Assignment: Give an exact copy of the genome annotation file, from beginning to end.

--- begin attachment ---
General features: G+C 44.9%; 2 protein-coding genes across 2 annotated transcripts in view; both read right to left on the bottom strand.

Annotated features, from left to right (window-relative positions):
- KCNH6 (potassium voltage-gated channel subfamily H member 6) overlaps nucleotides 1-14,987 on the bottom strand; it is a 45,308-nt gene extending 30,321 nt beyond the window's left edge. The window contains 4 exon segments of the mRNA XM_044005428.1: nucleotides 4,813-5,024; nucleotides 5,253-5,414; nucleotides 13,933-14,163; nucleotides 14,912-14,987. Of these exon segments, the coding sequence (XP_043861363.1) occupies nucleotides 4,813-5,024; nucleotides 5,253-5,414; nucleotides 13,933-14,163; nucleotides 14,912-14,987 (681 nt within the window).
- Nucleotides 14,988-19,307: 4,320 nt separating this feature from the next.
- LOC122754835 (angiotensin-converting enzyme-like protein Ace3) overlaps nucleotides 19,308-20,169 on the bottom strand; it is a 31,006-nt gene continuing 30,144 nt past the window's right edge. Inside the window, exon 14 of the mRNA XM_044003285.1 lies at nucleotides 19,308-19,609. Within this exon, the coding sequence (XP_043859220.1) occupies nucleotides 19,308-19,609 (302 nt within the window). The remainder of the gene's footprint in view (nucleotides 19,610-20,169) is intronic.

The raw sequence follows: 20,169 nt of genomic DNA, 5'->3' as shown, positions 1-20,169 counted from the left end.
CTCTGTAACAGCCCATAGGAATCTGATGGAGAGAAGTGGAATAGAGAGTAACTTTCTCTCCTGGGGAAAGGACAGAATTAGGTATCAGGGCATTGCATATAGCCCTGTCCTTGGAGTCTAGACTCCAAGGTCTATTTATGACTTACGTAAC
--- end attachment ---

General features: G+C 44.9%; 2 protein-coding genes across 2 annotated transcripts in view; both read right to left on the bottom strand.

Annotated features, from left to right (window-relative positions):
- KCNH6 (potassium voltage-gated channel subfamily H member 6) overlaps nucleotides 1-14,987 on the bottom strand; it is a 45,308-nt gene extending 30,321 nt beyond the window's left edge. The window contains 4 exon segments of the mRNA XM_044005428.1: nucleotides 4,813-5,024; nucleotides 5,253-5,414; nucleotides 13,933-14,163; nucleotides 14,912-14,987. Of these exon segments, the coding sequence (XP_043861363.1) occupies nucleotides 4,813-5,024; nucleotides 5,253-5,414; nucleotides 13,933-14,163; nucleotides 14,912-14,987 (681 nt within the window).
- Nucleotides 14,988-19,307: 4,320 nt separating this feature from the next.
- LOC122754835 (angiotensin-converting enzyme-like protein Ace3) overlaps nucleotides 19,308-20,169 on the bottom strand; it is a 31,006-nt gene continuing 30,144 nt past the window's right edge. Inside the window, exon 14 of the mRNA XM_044003285.1 lies at nucleotides 19,308-19,609. Within this exon, the coding sequence (XP_043859220.1) occupies nucleotides 19,308-19,609 (302 nt within the window). The remainder of the gene's footprint in view (nucleotides 19,610-20,169) is intronic.

The raw sequence follows: 20,169 nt of genomic DNA, 5'->3' as shown, positions 1-20,169 counted from the left end.
CTCTGTAACAGCCCATAGGAATCTGATGGAGAGAAGTGGAATAGAGAGTAACTTTCTCTCCTGGGGAAAGGACAGAATTAGGTATCAGGGCATTGCATATAGCCCTGTCCTTGGAGTCTAGACTCCAAGGTCTATTTATGACTTACGTAAC